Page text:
Of course, it wasn’t a sign of the approaching apocalypse, said Brandon Echter and Rachel Bouton of Science Friday, a weekly public radio show, at the Inverse Lunar Eclipse Party and Science Fair at Caveat, a bar in New York City.
Rather, it’s a celestial phenomenon that can be explained with a selfie booth.
“So our glowing orb here is the satellite,” Echter tells Inverse. “You are like the Earth or a planet, and the iPad is like the Sun, or the light source. You basically go across it like an eclipse and block the light from getting to it, just like an eclipse.”
Their stellar selfie station was accompanied by a poster board covered in hand-drawn diagrams of every type of eclipse we Earthlings can experience. It included a breakdown of the three categories of solar eclipses — partial, annular, and total.
“So a partial eclipse is when the moon just grazes the sun. An annular eclipse, is when the sun is mostly covered but you can still see a portion of it, so night quite a full fit. A total is like what we saw this past summer, when you have the corona — that beautiful thing that blows your mind.”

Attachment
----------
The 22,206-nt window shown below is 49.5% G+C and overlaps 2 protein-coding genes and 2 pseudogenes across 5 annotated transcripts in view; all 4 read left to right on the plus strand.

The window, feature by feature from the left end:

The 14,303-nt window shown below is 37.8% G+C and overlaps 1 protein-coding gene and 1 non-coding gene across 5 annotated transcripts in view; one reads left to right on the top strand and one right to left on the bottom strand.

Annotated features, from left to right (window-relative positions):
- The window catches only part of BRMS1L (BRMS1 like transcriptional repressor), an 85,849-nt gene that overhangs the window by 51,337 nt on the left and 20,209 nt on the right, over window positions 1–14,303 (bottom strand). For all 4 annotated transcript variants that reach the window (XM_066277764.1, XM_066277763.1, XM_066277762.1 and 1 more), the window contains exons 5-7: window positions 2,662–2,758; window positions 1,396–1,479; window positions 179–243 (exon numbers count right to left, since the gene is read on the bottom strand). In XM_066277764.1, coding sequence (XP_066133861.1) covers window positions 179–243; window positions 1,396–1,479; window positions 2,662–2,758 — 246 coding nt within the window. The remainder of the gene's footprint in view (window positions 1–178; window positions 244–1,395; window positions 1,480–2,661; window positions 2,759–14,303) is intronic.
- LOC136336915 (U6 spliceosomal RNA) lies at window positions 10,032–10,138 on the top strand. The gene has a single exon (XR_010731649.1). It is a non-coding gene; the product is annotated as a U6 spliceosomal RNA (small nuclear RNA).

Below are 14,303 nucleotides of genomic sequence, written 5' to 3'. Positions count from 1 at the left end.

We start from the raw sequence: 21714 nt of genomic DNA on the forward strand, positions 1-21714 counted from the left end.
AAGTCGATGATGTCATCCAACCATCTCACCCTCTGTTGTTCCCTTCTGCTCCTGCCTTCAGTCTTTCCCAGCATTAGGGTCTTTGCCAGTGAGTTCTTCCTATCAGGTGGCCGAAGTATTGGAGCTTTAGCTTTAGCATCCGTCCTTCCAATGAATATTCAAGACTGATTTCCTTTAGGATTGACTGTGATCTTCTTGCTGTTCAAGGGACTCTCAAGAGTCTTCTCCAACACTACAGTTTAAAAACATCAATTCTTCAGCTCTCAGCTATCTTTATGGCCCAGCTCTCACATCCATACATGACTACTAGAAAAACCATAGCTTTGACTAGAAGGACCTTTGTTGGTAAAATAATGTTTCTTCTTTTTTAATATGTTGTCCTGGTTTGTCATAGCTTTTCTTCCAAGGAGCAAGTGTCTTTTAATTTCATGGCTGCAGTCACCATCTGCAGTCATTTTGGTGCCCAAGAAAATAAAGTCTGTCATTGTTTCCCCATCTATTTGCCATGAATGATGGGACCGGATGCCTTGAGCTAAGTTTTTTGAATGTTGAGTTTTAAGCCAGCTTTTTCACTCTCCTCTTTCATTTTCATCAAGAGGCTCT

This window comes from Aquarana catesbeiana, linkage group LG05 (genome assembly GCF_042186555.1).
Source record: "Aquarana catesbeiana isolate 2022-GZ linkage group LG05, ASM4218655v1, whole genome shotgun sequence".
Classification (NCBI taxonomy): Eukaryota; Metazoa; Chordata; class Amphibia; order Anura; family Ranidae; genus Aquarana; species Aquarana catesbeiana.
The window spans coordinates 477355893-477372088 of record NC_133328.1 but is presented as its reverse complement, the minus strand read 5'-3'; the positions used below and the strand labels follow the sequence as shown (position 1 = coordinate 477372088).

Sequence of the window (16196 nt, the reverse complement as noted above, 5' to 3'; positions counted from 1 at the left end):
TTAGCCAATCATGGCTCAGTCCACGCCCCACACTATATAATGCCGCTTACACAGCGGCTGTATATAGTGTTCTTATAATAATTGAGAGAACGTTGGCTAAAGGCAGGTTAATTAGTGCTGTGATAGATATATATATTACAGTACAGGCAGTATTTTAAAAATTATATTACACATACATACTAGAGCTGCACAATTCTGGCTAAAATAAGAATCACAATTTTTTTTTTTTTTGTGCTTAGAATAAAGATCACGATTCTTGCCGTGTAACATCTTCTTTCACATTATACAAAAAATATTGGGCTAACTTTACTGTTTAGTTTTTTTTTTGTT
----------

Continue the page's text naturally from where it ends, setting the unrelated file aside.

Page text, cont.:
Their presentation also showed the luna some love with sketches explaining why the moon turned red during the total eclipse on Wednesday. Since the Earth is between the sun and the moon, they explained, sunlight that normally hits the moon directly is scattered through the atmosphere, giving it that red tinge.
It’s probably a good thing science fair-goers couldn’t mimic an eclipse to that degree with the selfie station (though a few drinks would certainly have helped).
You've read that, now watch this: "Nasa Explains How to Safely Watch a Solar Eclipse"